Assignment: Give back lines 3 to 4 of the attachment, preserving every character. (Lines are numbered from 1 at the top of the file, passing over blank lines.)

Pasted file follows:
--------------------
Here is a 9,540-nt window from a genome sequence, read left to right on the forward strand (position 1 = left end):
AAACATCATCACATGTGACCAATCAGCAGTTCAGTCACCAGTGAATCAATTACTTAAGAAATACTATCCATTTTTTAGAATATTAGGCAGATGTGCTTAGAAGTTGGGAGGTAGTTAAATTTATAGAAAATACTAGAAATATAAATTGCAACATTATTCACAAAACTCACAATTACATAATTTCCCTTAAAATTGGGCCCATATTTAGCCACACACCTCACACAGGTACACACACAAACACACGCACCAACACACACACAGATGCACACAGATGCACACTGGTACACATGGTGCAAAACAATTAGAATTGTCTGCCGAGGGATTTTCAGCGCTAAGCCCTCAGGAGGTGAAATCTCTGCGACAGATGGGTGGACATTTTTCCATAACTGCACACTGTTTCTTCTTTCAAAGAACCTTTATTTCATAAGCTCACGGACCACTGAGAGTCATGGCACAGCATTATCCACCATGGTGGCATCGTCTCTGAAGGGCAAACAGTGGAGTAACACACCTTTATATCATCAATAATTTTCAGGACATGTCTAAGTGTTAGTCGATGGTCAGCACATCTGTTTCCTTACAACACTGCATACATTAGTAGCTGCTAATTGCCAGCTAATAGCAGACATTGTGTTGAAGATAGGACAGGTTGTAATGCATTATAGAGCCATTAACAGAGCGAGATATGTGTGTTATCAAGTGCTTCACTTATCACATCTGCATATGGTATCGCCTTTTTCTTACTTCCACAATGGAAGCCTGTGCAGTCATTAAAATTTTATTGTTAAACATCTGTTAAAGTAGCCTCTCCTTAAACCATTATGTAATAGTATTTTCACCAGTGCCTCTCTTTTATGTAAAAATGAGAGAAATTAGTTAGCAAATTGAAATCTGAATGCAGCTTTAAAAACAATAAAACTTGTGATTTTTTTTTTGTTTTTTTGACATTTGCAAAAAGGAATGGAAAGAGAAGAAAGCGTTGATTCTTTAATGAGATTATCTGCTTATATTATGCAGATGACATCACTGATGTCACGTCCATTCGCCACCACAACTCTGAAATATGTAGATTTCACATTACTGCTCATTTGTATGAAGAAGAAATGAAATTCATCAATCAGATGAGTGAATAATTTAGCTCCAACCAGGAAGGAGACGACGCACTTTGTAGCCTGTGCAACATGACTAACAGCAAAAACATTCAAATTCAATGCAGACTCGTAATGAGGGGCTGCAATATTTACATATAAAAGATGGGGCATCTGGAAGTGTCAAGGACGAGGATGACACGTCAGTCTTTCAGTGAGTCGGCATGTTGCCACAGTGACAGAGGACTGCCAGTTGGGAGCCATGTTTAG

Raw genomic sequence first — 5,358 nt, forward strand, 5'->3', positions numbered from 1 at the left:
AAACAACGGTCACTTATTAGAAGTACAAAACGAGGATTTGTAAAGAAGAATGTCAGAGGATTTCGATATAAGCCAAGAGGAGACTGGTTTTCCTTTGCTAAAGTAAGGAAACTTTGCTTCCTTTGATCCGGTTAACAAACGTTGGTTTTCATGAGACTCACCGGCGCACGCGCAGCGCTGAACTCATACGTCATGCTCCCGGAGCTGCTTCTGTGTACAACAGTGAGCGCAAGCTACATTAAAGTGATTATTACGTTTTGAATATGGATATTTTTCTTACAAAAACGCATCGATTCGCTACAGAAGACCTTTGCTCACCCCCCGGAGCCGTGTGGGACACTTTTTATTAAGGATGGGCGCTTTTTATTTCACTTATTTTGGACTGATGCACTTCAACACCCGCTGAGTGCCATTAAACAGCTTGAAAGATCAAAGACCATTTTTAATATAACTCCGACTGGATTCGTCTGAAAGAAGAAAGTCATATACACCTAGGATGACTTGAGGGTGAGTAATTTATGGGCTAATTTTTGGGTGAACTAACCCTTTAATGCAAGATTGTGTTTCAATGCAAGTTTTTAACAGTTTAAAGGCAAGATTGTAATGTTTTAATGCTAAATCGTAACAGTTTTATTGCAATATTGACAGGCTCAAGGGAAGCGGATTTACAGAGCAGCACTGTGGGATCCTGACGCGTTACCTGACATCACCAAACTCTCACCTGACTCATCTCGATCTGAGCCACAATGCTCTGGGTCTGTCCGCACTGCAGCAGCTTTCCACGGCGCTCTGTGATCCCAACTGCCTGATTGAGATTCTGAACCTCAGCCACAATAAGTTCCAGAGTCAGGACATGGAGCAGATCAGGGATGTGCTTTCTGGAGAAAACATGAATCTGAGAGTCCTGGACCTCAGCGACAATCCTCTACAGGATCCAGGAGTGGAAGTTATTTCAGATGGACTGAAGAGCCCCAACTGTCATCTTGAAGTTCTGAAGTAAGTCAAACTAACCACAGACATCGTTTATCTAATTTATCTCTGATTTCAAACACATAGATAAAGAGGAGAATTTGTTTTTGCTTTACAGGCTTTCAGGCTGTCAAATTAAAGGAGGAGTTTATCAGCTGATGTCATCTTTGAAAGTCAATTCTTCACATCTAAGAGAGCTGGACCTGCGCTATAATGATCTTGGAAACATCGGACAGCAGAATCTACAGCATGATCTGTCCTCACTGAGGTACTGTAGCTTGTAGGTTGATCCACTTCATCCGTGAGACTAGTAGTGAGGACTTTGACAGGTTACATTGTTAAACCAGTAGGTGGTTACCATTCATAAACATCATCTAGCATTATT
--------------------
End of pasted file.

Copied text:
Raw genomic sequence first — 5,358 nt, forward strand, 5'->3', positions numbered from 1 at the left:
AAACAACGGTCACTTATTAGAAGTACAAAACGAGGATTTGTAAAGAAGAATGTCAGAGGATTTCGATATAAGCCAAGAGGAGACTGGTTTTCCTTTGCTAAAGTAAGGAAACTTTGCTTCCTTTGATCCGGTTAACAAACGTTGGTTTTCATGAGACTCACCGGCGCACGCGCAGCGCTGAACTCATACGTCATGCTCCCGGAGCTGCTTCTGTGTACAACAGTGAGCGCAAGCTACATTAAAGTGATTATTACGTTTTGAATATGGATATTTTTCTTACAAAAACGCATCGATTCGCTACAGAAGACCTTTGCTCACCCCCCGGAGCCGTGTGGGACACTTTTTATTAAGGATGGGCGCTTTTTATTTCACTTATTTTGGACTGATGCACTTCAACACCCGCTGAGTGCCATTAAACAGCTTGAAAGATCAAAGACCATTTTTAATATAACTCCGACTGGATTCGTCTGAAAGAAGAAAGTCATATACACCTAGGATGACTTGAGGGTGAGTAATTTATGGGCTAATTTTTGGGTGAACTAACCCTTTAATGCAAGATTGTGTTTCAATGCAAGTTTTTAACAGTTTAAAGGCAAGATTGTAATGTTTTAATGCTAAATCGTAACAGTTTTATTGCAATATTGACAGGCTCAAGGGAAGCGGATTTACAGAGCAGCACTGTGGGATCCTGACGCGTTACCTGACATCACCAAACTCTCACCTGACTCATCTCGATCTGAGCCACAATGCTCTGGGTCTGTCCGCACTGCAGCAGCTTTCCACGGCGCTCTGTGATCCCAACTGCCTGATTGAGATTCTGAACCTCAGCCACAATAAGTTCCAGAGTCAGGACATGGAGCAGATCAGGGATGTGCTTTCTGGAGAAAACATGAATCTGAGAGTCCTGGACCTCAGCGACAATCCTCTACAGGATCCAGGAGTGGAAGTTATTTCAGATGGACTGAAGAGCCCCAACTGTCATCTTGAAGTTCTGAAGTAAGTCAAACTAACCACAGACATCGTTTATCTAATTTATCTCTGATTTCAAACACATAGATAAAGAGGAGAATTTGTTTTTGCTTTACAGGCTTTCAGGCTGTCAAATTAAAGGAGGAGTTTATCAGCTGATGTCATCTTTGAAAGTCAATTCTTCACATCTAAGAGAGCTGGACCTGCGCTATAATGATCTTGGAAACATCGGACAGCAGAATCTACAGCATGATCTGTCCTCACTGAGGTACTGTAGCTTGTAGGTTGATCCACTTCATCCGTGAGACTAGTAGTGAGGACTTTGACAGGTTACATTGTTAAACCAGTAGGTGGTTACCATTCATAAACATCATCTAGCATTATT